The feeling that the present moment is of utmost importance is embraced by both modernism and its interpretations of cultures that adhere to non-Western approaches to the passage of time. As a reflection of new technology or at least current paradigm shifts in the wake of late capitalist industrialization, video art is an apt medium. By universalizing all of human life as a simulacrum of social norms in his work, Viola is on the fringe of consciousness.
As a perspective, or functions of distance, both spatial and temporal, are necessary for critical observation, Viola performs the role of witness with a poignant, reflexive sensibility. Early in his career with “Chott el-Djerid” (1979), Viola formed his visual vocabulary, enacting varieties of remoteness in dialogue with isolated territories. Within austere, minimalist desert backgrounds inspired by the North African wilderness, figures dot and mark vast expanses.
To meet in person
As in “Ancestors,” Viola portrayed a pair of women walking to the lens in slow-motion over bleak earth for “The Encounter” (2012). They are dressed like spiritual wanderers and initially move along with a gap between them, until, without a moment’s hesitation they turn inward and converge head-on. One of them is older, loosely dressed in a dark red ensemble, while the other, her younger companion, is in a lightly dyed dress.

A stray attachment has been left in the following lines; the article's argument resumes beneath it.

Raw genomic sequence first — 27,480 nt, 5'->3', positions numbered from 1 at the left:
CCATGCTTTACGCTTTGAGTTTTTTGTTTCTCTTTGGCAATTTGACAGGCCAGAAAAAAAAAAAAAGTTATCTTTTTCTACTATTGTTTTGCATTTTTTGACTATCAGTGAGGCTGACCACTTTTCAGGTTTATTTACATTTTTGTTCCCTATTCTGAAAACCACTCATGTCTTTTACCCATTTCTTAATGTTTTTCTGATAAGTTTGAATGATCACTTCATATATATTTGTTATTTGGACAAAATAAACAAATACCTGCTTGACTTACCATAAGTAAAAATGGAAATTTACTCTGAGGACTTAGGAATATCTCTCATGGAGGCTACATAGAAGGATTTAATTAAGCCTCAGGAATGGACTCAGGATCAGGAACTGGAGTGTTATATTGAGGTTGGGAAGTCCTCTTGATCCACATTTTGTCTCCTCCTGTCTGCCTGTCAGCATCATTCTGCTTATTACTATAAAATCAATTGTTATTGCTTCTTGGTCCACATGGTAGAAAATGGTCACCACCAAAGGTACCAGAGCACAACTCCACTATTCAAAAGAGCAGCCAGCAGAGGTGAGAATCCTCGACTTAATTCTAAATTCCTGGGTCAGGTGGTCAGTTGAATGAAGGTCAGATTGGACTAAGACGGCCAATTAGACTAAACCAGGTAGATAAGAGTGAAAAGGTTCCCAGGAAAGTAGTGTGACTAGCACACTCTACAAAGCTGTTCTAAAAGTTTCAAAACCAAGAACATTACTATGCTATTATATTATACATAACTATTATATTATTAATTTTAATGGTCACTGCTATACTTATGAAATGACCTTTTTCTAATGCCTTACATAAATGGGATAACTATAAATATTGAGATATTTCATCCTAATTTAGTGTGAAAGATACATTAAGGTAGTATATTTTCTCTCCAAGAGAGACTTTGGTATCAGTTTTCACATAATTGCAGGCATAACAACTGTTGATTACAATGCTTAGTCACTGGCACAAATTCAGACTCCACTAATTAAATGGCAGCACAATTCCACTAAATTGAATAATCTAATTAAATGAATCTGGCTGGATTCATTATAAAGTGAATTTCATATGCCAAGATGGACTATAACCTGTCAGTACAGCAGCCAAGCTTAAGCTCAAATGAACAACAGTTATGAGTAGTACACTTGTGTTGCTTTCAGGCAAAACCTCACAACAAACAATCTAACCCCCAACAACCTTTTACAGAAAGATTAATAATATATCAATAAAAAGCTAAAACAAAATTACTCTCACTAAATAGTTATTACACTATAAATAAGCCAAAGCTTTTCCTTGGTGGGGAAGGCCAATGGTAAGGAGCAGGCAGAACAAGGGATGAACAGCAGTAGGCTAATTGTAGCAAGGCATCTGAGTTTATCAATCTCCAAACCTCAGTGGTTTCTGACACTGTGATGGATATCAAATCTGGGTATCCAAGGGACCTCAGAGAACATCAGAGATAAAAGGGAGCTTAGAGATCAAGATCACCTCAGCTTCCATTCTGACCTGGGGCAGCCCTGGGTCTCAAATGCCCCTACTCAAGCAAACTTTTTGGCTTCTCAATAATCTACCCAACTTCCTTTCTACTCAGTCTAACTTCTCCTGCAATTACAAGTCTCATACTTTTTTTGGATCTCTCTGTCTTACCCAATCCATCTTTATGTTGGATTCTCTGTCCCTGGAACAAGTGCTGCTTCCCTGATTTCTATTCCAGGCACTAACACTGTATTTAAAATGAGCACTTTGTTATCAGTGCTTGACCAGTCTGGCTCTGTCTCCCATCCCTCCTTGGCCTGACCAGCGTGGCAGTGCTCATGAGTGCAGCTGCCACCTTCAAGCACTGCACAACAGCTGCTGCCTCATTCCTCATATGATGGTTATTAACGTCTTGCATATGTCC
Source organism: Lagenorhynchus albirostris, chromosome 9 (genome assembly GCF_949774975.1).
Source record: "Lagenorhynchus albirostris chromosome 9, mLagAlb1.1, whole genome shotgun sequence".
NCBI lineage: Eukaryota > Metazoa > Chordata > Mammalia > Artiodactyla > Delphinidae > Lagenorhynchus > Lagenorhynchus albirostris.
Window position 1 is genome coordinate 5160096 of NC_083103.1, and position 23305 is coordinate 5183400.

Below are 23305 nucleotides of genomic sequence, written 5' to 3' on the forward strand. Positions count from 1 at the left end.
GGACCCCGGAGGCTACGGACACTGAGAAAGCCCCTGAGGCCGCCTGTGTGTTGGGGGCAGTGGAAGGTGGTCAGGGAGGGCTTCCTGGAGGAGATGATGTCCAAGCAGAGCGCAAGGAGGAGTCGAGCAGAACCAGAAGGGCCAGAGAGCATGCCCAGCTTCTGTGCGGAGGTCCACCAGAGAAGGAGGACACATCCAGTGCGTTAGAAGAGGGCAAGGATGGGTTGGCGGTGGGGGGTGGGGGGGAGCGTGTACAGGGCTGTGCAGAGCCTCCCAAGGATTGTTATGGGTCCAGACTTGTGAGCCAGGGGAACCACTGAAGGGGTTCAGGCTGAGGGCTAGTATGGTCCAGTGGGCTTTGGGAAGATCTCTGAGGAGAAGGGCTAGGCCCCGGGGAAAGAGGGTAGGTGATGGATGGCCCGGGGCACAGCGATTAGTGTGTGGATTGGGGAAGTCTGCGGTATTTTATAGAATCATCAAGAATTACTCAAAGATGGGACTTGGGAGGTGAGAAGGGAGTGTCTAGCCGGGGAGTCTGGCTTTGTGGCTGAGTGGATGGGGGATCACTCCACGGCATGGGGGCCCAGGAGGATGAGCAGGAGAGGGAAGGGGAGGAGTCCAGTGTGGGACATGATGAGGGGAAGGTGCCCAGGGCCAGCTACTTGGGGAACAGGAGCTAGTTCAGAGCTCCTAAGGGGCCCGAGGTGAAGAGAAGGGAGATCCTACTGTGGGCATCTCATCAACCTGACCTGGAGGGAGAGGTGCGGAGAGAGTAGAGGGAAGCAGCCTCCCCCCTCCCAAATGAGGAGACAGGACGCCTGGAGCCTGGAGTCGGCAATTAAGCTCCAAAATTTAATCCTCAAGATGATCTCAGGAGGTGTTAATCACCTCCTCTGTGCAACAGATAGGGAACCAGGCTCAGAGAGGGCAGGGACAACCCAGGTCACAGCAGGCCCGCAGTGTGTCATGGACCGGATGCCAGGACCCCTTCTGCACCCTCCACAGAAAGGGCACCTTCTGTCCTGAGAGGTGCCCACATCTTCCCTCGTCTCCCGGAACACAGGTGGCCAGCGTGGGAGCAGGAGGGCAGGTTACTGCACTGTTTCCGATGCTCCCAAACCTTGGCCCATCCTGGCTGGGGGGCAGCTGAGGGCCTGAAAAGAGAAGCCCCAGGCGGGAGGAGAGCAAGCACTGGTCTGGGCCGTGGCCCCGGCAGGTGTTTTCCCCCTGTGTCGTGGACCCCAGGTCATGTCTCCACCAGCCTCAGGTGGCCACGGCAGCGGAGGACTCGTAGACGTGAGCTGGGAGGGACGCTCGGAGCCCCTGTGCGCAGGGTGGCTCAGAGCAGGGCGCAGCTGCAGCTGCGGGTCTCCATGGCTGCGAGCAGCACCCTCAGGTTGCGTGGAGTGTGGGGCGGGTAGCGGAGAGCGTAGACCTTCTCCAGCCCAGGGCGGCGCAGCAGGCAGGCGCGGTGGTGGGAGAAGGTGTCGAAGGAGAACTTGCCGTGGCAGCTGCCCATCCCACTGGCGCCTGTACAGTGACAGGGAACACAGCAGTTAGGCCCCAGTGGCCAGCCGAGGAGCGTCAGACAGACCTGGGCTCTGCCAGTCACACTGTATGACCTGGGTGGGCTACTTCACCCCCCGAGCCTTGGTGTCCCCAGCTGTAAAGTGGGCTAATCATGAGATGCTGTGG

The two women in “The Encounter” exchange an object, hold each other’s hands firmly and stare into each other’s eyes passionately. The subtext is to symbolize the transmission of experience between generations. But there is disquiet to their meeting, as the elder is drawn with concern. She has knowledge of the world, in which nothing is guaranteed, everything is malleable and every order of presumption changes like time.
The New York Times published an excerpt from “Three Women” (2008) by Viola, identifying him as a pioneer in video art. As part of his “Transfigurations” series, in which he charts the effect of time on a person’s inner transformation, the curation at Borusan Contemporary references Sufi mystic Ibn al’ Arabi. “Three Women” is an attempt to express the spiritual notion of the self as a shoreless ocean, or, in other words, as bearing an eternal nature.
That there is an apparent metamorphosis on the surface of what is perceivable to the faculties of sense, that is, to the body, is, to artists and mystics alike, reason enough to prove that boundlessness and infinity are cruxes on which alterity, or difference, stands. Through a grainy film frame, a trio of women stands together, thinly clad. The lady in the center is tallest. She breaks from the pack, pushes through a waterfall and comes out in full color.
Viola adapts the history of the moving image in his video art. His tactful switching between color, and black-and-white, carefully directing offscreen eye-movement, the use of falling water and generally dramatizing human emotion both particularize and deepen wider appreciation for the craft of motion-picture photography and the many elements of theatrical and design work that it implies.
"I guess I have been interested in the spiritual side of things since I was very young. But the form it took was me, in a very quiet way, simply looking with great focus at the ordinary things around me that I found wondrous. I still do today,” Viola said for a 2014 interview with The Guardian, in which he was celebrated as the Rembrandt of the video age. “I have my music and my tea, and I come up with ideas.”